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New bird flu restrictions come into force

Some poultry will stay locked up over the winter

(Keystone Archive)

Poultry kept within a one-kilometre radius of major Swiss lakes and rivers must stay indoors from Sunday as part of targeted preventive measures against avian flu.

The restrictions, imposed by the economics ministry, are designed to prevent domestic flocks from coming into contact with migratory birds infected with the H5N1 virus.

The measures will remain in place until April 30 next year and could be reinforced should the need arise. The outdoor ban applies to poultry holdings near around 20 lakes and rivers in low-lying areas.

Thirty-two dead wild birds were found with the H5N1 virus in Switzerland in February and March, mainly around lakes. As a result the Swiss authorities ordered poultry to be locked up from February 20 to May 1. No new cases have been detected in Switzerland since April.

The economics ministry says monitoring of wild birds will continue, especially on lakes Geneva, Constance, Neuchâtel and Zurich where 74 per cent of waterfowl spend the winter.

Switzerland's summertime waterfowl population of 50,000 swells to 500,000 during the winter migration to Africa.

Birds tested

Throughout the winter, samples will be taken from live birds on lakes Constance and Sempach and at the Bolle di Magadino nature reserve in canton Ticino. Similar checks will be carried out on birds shot by hunters on lakes Geneva and Neuchâtel.

As was the case last year, all suspect birds found across Switzerland will be analysed by the authorities.

"The period of vigilance will not be limited to periods of migration, but throughout the winter," said the ministry when it announced the restrictions at the end of last month.

The new measures will affect about 1,000 of the country's 17,000 large poultry farms and 4,000 smaller holdings, say officials.

Poultry markets

In addition to the outdoor ban on chickens, ducks, geese and ostriches, poultry markets and exhibitions will be prohibited within the exclusion zone.

Checks will be maintained at the country's borders and all imports from countries affected by bird flu remain banned.

Both the Swiss Farmers Union and Kagfreiland, a farm animal protection organisation, have backed the targeted measures.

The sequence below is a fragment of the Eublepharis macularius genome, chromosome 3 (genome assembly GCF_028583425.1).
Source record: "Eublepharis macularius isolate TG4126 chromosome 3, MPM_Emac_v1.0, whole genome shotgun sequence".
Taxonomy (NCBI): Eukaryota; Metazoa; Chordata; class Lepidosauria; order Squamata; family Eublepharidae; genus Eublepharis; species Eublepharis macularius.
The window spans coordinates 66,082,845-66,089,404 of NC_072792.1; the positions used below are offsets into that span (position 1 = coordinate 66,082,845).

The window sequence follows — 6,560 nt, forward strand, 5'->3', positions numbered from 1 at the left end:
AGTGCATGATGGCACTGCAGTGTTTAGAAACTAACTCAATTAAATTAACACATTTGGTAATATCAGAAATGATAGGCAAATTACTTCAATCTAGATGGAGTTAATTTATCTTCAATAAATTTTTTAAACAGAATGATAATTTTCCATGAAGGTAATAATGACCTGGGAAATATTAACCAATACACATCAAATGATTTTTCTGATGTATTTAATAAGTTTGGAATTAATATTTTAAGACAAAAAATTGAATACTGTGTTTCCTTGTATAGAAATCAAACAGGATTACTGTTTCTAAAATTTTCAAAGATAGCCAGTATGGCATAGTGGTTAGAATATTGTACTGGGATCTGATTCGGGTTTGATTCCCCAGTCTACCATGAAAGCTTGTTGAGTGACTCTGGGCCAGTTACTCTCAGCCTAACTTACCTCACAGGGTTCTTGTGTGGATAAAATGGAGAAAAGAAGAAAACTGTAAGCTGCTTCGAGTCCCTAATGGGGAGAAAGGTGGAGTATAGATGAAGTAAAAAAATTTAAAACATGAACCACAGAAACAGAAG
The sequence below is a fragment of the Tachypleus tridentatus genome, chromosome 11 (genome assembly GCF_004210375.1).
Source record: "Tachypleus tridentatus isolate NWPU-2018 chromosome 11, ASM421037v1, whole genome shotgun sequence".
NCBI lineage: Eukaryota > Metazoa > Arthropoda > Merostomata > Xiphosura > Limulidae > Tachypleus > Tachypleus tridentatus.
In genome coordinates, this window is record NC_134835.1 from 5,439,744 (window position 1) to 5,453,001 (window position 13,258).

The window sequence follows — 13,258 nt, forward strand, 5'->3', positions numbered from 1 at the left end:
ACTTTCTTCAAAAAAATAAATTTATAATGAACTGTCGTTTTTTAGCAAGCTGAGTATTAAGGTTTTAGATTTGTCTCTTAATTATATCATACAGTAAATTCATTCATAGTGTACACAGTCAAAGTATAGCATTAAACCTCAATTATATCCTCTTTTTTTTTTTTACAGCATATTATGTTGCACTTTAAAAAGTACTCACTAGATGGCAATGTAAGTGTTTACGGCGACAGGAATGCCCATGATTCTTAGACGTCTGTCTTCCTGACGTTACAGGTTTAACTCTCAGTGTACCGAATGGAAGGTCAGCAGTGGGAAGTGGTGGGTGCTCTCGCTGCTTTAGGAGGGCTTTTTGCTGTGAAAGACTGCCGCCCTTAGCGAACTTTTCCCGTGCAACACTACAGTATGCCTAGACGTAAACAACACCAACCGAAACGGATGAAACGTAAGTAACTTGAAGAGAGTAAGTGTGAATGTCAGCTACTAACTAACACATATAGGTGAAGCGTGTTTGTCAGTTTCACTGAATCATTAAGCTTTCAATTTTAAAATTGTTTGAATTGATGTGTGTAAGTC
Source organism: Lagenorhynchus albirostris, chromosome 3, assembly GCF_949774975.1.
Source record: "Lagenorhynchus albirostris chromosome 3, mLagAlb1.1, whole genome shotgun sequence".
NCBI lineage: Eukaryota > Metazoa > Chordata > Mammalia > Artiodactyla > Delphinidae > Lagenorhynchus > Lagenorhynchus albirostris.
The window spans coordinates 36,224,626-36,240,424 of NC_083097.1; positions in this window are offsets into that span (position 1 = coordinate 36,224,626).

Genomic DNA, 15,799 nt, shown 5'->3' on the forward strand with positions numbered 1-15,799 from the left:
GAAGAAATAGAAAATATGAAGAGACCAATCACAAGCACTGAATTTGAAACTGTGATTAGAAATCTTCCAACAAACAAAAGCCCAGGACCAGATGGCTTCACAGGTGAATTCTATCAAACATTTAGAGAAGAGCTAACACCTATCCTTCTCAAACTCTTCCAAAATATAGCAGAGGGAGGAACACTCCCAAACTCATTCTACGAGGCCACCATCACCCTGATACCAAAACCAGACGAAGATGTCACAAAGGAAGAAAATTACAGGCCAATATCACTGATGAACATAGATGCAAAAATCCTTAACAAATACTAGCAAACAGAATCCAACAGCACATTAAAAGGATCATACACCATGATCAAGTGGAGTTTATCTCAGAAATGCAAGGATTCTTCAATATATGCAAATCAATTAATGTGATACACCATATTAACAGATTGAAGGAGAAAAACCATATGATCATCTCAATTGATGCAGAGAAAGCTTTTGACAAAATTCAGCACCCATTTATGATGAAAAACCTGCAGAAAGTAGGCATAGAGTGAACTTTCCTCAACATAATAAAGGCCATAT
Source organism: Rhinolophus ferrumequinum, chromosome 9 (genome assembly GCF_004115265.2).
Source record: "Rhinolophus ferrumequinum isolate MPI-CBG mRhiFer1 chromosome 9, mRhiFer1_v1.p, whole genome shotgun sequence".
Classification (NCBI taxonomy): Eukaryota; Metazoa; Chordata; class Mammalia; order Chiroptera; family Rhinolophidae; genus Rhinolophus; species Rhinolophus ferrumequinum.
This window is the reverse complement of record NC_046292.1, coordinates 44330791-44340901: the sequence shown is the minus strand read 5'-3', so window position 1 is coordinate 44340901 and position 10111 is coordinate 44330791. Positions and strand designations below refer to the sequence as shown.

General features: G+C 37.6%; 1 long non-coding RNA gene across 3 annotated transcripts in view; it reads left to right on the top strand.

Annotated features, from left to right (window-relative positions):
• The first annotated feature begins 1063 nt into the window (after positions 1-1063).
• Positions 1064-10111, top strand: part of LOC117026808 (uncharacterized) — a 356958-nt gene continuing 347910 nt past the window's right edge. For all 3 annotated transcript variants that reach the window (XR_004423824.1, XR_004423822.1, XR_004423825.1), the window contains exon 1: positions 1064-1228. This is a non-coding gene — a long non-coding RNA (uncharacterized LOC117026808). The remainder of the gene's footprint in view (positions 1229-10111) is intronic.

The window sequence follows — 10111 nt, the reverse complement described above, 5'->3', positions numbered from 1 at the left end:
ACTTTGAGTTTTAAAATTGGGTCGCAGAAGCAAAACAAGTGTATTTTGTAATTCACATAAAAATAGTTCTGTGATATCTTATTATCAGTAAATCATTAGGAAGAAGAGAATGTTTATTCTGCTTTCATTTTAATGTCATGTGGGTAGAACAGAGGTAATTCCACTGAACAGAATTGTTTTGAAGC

Most European Union countries have relaxed restrictions requiring poultry to be kept indoors but say they are ready to act should risk levels increase. Switzerland is not a member of the EU.

The Geneva-based World Health Organization remains on a state of pandemic alert as deaths from the human form of bird flu continue to climb. On Sunday the Indonesian authorities announced that an 11-year-old boy had died from bird flu, raising the national death toll from the disease to 53.

swissinfo with agencies

In brief

From October 26 to December 16 last year, Switzerland banned the keeping of domestic poultry outdoors. The aim was to reduce the risk of Swiss animals coming into contact with infected wild birds during the autumn migration period.

A second outdoor ban was imposed from February 20 to May 1 this year after the H5N1 virus was found in wild birds in neighbouring countries during the spring migration.

The latest lock-up list – from October 15 to April 30 next year – affects chickens, hens, turkeys, peacocks, guinea fowl, partridges, pheasants, quails, ducks, geese, ostriches, emus and rheas.

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Key facts

According to the latest WHO update, there have been 253 cases of human bird flu in ten countries since 2003, with 148 deaths.
Most fatalities have occurred when humans have been in close contact with infected poultry.
Health experts fear the H5N1 virus will eventually mutate into a form easily transmissible among humans.
No cases of human bird flu have been reported in Switzerland.

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